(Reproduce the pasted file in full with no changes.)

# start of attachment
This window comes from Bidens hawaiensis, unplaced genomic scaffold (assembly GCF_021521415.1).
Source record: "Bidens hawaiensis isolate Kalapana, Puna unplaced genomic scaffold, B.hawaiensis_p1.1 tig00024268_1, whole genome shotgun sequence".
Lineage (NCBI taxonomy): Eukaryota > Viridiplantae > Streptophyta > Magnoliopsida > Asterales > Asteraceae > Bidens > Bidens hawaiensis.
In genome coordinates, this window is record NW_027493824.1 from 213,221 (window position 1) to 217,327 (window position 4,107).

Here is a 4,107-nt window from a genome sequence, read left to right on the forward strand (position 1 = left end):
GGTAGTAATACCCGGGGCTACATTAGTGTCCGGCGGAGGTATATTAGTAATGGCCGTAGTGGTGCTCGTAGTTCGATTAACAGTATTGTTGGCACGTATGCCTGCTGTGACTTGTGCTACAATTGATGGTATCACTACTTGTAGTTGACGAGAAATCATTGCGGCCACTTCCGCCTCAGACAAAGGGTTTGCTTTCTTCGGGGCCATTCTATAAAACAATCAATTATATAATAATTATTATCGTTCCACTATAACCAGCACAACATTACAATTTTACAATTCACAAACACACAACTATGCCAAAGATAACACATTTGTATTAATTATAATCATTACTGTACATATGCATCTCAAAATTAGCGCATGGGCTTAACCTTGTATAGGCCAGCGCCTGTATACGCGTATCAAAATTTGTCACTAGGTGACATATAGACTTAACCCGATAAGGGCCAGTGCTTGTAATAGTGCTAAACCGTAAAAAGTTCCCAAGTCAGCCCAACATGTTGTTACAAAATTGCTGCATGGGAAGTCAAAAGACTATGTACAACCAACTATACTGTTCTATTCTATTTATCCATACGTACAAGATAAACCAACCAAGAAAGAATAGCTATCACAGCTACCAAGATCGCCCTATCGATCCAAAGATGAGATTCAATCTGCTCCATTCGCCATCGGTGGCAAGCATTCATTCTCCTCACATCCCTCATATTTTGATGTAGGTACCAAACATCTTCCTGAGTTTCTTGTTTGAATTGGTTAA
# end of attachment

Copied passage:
This window comes from Bidens hawaiensis, unplaced genomic scaffold (assembly GCF_021521415.1).
Source record: "Bidens hawaiensis isolate Kalapana, Puna unplaced genomic scaffold, B.hawaiensis_p1.1 tig00024268_1, whole genome shotgun sequence".
Lineage (NCBI taxonomy): Eukaryota > Viridiplantae > Streptophyta > Magnoliopsida > Asterales > Asteraceae > Bidens > Bidens hawaiensis.
In genome coordinates, this window is record NW_027493824.1 from 213,221 (window position 1) to 217,327 (window position 4,107).

Here is a 4,107-nt window from a genome sequence, read left to right on the forward strand (position 1 = left end):
GGTAGTAATACCCGGGGCTACATTAGTGTCCGGCGGAGGTATATTAGTAATGGCCGTAGTGGTGCTCGTAGTTCGATTAACAGTATTGTTGGCACGTATGCCTGCTGTGACTTGTGCTACAATTGATGGTATCACTACTTGTAGTTGACGAGAAATCATTGCGGCCACTTCCGCCTCAGACAAAGGGTTTGCTTTCTTCGGGGCCATTCTATAAAACAATCAATTATATAATAATTATTATCGTTCCACTATAACCAGCACAACATTACAATTTTACAATTCACAAACACACAACTATGCCAAAGATAACACATTTGTATTAATTATAATCATTACTGTACATATGCATCTCAAAATTAGCGCATGGGCTTAACCTTGTATAGGCCAGCGCCTGTATACGCGTATCAAAATTTGTCACTAGGTGACATATAGACTTAACCCGATAAGGGCCAGTGCTTGTAATAGTGCTAAACCGTAAAAAGTTCCCAAGTCAGCCCAACATGTTGTTACAAAATTGCTGCATGGGAAGTCAAAAGACTATGTACAACCAACTATACTGTTCTATTCTATTTATCCATACGTACAAGATAAACCAACCAAGAAAGAATAGCTATCACAGCTACCAAGATCGCCCTATCGATCCAAAGATGAGATTCAATCTGCTCCATTCGCCATCGGTGGCAAGCATTCATTCTCCTCACATCCCTCATATTTTGATGTAGGTACCAAACATCTTCCTGAGTTTCTTGTTTGAATTGGTTAA